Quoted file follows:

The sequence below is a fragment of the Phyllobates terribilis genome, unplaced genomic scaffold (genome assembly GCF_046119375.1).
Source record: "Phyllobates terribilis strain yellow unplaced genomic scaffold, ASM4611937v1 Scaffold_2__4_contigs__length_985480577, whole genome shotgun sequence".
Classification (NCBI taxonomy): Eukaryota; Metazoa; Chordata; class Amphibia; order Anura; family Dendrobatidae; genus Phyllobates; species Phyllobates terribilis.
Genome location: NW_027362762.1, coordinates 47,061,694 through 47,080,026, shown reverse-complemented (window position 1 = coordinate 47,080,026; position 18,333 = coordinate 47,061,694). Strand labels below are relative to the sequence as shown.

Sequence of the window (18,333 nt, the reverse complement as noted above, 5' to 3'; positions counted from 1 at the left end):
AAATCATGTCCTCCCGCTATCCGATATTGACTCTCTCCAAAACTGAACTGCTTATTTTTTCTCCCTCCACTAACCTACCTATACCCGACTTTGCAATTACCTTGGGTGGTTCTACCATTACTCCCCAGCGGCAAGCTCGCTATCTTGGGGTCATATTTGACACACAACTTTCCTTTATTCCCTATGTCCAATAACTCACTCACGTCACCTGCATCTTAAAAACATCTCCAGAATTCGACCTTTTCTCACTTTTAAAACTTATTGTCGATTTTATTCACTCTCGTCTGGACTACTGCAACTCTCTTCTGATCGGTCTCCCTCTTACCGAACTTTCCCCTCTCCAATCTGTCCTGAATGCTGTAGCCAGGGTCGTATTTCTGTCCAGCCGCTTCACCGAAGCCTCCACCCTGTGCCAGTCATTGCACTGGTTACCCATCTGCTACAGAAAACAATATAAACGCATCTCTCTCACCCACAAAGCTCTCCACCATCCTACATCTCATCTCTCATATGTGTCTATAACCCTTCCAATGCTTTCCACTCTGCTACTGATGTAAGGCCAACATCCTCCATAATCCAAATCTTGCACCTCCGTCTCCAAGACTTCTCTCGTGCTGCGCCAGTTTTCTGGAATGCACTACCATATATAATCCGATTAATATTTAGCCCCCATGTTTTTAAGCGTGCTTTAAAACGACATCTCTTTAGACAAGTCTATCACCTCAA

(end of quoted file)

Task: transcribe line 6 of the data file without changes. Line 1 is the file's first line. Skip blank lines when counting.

AAATCATGTCCTCCCGCTATCCGATATTGACTCTCTCCAAAACTGAACTGCTTATTTTTTCTCCCTCCACTAACCTACCTATACCCGACTTTGCAATTACCTTGGGTGGTTCTACCATTACTCCCCAGCGGCAAGCTCGCTATCTTGGGGTCATATTTGACACACAACTTTCCTTTATTCCCTATGTCCAATAACTCACTCACGTCACCTGCATCTTAAAAACATCTCCAGAATTCGACCTTTTCTCACTTTTAAAACTTATTGTCGATTTTATTCACTCTCGTCTGGACTACTGCAACTCTCTTCTGATCGGTCTCCCTCTTACCGAACTTTCCCCTCTCCAATCTGTCCTGAATGCTGTAGCCAGGGTCGTATTTCTGTCCAGCCGCTTCACCGAAGCCTCCACCCTGTGCCAGTCATTGCACTGGTTACCCATCTGCTACAGAAAACAATATAAACGCATCTCTCTCACCCACAAAGCTCTCCACCATCCTACATCTCATCTCTCATATGTGTCTATAACCCTTCCAATGCTTTCCACTCTGCTACTGATGTAAGGCCAACATCCTCCATAATCCAAATCTTGCACCTCCGTCTCCAAGACTTCTCTCGTGCTGCGCCAGTTTTCTGGAATGCACTACCATATATAATCCGATTAATATTTAGCCCCCATGTTTTTAAGCGTGCTTTAAAACGACATCTCTTTAGACAAGTCTATCACCTCAA